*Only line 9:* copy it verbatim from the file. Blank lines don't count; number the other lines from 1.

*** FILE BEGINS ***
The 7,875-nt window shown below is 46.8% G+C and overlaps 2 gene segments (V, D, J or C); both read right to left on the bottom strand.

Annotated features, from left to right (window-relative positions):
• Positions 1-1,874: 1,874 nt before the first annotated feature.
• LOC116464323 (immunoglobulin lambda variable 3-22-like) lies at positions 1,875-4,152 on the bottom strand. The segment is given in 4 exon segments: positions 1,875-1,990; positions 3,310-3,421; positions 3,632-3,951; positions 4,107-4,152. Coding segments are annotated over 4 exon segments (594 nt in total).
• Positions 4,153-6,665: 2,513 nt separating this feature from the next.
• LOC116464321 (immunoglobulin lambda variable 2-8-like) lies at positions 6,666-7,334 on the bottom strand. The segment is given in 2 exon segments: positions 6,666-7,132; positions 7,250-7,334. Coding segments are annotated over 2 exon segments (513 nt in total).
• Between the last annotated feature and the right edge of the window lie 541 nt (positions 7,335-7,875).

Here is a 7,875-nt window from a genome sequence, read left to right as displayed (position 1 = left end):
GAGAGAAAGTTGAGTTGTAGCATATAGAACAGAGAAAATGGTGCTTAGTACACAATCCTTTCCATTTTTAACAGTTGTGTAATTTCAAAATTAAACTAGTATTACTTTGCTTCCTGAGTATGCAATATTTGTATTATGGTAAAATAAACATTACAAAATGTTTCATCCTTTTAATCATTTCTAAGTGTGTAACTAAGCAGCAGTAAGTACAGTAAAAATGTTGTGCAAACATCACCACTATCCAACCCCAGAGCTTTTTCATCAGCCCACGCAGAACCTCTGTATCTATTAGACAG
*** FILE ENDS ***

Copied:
GAGAGAAAGTTGAGTTGTAGCATATAGAACAGAGAAAATGGTGCTTAGTACACAATCCTTTCCATTTTTAACAGTTGTGTAATTTCAAAATTAAACTAGTATTACTTTGCTTCCTGAGTATGCAATATTTGTATTATGGTAAAATAAACATTACAAAATGTTTCATCCTTTTAATCATTTCTAAGTGTGTAACTAAGCAGCAGTAAGTACAGTAAAAATGTTGTGCAAACATCACCACTATCCAACCCCAGAGCTTTTTCATCAGCCCACGCAGAACCTCTGTATCTATTAGACAG